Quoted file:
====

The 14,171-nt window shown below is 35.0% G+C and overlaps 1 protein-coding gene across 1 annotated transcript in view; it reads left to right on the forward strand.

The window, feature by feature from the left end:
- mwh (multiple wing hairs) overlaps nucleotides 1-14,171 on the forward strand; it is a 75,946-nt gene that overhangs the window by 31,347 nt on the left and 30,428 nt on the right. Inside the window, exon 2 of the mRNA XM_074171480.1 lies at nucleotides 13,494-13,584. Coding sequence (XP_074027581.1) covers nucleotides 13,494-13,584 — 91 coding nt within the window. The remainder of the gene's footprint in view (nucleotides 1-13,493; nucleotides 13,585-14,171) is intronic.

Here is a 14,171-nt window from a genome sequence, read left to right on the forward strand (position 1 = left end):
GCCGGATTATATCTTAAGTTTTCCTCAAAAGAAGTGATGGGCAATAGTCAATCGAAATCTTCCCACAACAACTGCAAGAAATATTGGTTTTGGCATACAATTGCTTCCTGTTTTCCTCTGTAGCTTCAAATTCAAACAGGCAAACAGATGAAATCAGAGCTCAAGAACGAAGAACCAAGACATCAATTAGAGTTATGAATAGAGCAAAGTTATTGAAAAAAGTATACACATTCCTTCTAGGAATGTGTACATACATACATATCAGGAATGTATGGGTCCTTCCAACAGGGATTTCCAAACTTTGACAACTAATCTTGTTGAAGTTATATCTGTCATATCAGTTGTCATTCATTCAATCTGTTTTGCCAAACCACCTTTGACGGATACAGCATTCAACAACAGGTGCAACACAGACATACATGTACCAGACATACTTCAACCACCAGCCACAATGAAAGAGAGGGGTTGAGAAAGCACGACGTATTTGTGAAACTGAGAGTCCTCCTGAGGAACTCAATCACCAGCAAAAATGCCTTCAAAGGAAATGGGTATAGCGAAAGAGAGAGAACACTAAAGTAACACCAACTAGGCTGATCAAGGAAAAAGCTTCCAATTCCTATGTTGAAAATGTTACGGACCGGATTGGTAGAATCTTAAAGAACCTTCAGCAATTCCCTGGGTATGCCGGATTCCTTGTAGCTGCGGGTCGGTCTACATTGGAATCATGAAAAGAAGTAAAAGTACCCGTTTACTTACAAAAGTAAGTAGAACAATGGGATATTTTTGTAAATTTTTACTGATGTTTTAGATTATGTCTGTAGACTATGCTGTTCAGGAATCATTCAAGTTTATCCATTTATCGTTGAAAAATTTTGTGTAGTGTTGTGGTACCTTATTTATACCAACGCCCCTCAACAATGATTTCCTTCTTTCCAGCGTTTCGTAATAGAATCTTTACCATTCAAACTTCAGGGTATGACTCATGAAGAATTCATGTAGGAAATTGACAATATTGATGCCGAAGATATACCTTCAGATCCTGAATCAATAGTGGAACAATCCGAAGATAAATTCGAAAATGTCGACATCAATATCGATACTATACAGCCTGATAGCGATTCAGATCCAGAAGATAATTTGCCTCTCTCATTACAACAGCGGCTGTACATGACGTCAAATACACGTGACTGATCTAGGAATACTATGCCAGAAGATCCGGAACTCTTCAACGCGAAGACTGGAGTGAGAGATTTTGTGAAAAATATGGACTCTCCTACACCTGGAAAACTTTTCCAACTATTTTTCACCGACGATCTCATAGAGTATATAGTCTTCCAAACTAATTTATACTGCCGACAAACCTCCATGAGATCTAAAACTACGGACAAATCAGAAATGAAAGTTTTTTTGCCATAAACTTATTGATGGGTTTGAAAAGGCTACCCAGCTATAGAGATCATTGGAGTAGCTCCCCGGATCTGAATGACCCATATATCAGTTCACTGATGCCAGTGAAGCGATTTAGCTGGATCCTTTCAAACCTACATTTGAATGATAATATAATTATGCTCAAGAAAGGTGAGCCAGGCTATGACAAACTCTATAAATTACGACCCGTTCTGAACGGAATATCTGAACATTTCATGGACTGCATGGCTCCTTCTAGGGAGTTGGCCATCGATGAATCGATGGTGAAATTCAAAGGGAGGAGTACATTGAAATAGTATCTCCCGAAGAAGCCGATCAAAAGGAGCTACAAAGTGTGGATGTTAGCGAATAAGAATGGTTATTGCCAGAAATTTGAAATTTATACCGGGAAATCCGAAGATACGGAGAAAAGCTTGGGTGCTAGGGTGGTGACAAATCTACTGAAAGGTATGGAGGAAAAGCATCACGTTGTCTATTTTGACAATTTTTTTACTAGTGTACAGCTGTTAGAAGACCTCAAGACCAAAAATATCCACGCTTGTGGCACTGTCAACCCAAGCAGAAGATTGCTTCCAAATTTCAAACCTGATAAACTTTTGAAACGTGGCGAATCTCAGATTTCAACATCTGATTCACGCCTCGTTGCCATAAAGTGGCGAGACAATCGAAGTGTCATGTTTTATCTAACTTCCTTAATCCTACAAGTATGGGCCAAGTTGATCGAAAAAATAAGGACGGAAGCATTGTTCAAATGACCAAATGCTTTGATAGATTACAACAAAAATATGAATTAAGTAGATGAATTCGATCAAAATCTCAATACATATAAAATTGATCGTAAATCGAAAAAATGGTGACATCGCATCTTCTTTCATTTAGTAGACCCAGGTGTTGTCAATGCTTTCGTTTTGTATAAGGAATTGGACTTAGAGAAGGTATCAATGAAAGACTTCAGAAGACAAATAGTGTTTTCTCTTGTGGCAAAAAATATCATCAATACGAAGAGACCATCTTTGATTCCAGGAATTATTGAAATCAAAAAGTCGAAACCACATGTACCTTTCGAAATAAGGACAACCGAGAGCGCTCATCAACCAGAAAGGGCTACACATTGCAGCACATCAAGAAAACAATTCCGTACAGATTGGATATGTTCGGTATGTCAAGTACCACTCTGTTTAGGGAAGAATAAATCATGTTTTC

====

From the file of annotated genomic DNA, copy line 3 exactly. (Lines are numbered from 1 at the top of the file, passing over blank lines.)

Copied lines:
- mwh (multiple wing hairs) overlaps nucleotides 1-14,171 on the forward strand; it is a 75,946-nt gene that overhangs the window by 31,347 nt on the left and 30,428 nt on the right. Inside the window, exon 2 of the mRNA XM_074171480.1 lies at nucleotides 13,494-13,584. Coding sequence (XP_074027581.1) covers nucleotides 13,494-13,584 — 91 coding nt within the window. The remainder of the gene's footprint in view (nucleotides 1-13,493; nucleotides 13,585-14,171) is intronic.